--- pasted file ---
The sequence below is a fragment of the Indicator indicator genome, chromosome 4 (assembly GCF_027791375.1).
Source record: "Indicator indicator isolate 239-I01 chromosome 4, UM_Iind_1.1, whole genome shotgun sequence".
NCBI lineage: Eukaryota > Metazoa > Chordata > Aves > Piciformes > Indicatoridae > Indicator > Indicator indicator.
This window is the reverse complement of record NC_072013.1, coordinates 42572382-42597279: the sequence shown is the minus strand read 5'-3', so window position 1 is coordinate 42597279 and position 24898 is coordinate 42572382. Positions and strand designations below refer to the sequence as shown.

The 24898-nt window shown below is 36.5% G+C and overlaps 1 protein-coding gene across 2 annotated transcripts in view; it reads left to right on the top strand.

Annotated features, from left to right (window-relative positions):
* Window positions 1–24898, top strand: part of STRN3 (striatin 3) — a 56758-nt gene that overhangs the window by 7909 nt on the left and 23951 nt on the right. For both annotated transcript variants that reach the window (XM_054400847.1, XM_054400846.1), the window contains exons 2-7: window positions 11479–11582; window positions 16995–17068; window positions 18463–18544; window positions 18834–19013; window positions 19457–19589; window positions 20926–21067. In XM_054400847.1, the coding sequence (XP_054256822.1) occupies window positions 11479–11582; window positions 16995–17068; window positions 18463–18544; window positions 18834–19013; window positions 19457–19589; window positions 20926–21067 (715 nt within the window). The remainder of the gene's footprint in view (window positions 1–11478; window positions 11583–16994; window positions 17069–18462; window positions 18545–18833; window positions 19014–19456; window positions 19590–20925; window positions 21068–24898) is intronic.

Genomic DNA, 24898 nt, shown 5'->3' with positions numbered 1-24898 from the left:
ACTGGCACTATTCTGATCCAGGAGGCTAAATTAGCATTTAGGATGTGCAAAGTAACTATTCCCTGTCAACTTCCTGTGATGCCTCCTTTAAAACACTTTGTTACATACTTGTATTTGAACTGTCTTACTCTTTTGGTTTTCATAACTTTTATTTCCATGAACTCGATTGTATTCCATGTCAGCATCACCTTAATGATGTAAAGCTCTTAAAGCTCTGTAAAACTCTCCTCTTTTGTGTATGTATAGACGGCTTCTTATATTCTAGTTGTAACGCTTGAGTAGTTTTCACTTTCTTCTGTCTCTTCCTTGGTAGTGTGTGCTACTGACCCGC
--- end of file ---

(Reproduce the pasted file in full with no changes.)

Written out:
The sequence below is a fragment of the Indicator indicator genome, chromosome 4 (assembly GCF_027791375.1).
Source record: "Indicator indicator isolate 239-I01 chromosome 4, UM_Iind_1.1, whole genome shotgun sequence".
NCBI lineage: Eukaryota > Metazoa > Chordata > Aves > Piciformes > Indicatoridae > Indicator > Indicator indicator.
This window is the reverse complement of record NC_072013.1, coordinates 42572382-42597279: the sequence shown is the minus strand read 5'-3', so window position 1 is coordinate 42597279 and position 24898 is coordinate 42572382. Positions and strand designations below refer to the sequence as shown.

The 24898-nt window shown below is 36.5% G+C and overlaps 1 protein-coding gene across 2 annotated transcripts in view; it reads left to right on the top strand.

Annotated features, from left to right (window-relative positions):
* Window positions 1–24898, top strand: part of STRN3 (striatin 3) — a 56758-nt gene that overhangs the window by 7909 nt on the left and 23951 nt on the right. For both annotated transcript variants that reach the window (XM_054400847.1, XM_054400846.1), the window contains exons 2-7: window positions 11479–11582; window positions 16995–17068; window positions 18463–18544; window positions 18834–19013; window positions 19457–19589; window positions 20926–21067. In XM_054400847.1, the coding sequence (XP_054256822.1) occupies window positions 11479–11582; window positions 16995–17068; window positions 18463–18544; window positions 18834–19013; window positions 19457–19589; window positions 20926–21067 (715 nt within the window). The remainder of the gene's footprint in view (window positions 1–11478; window positions 11583–16994; window positions 17069–18462; window positions 18545–18833; window positions 19014–19456; window positions 19590–20925; window positions 21068–24898) is intronic.

Genomic DNA, 24898 nt, shown 5'->3' with positions numbered 1-24898 from the left:
ACTGGCACTATTCTGATCCAGGAGGCTAAATTAGCATTTAGGATGTGCAAAGTAACTATTCCCTGTCAACTTCCTGTGATGCCTCCTTTAAAACACTTTGTTACATACTTGTATTTGAACTGTCTTACTCTTTTGGTTTTCATAACTTTTATTTCCATGAACTCGATTGTATTCCATGTCAGCATCACCTTAATGATGTAAAGCTCTTAAAGCTCTGTAAAACTCTCCTCTTTTGTGTATGTATAGACGGCTTCTTATATTCTAGTTGTAACGCTTGAGTAGTTTTCACTTTCTTCTGTCTCTTCCTTGGTAGTGTGTGCTACTGACCCGC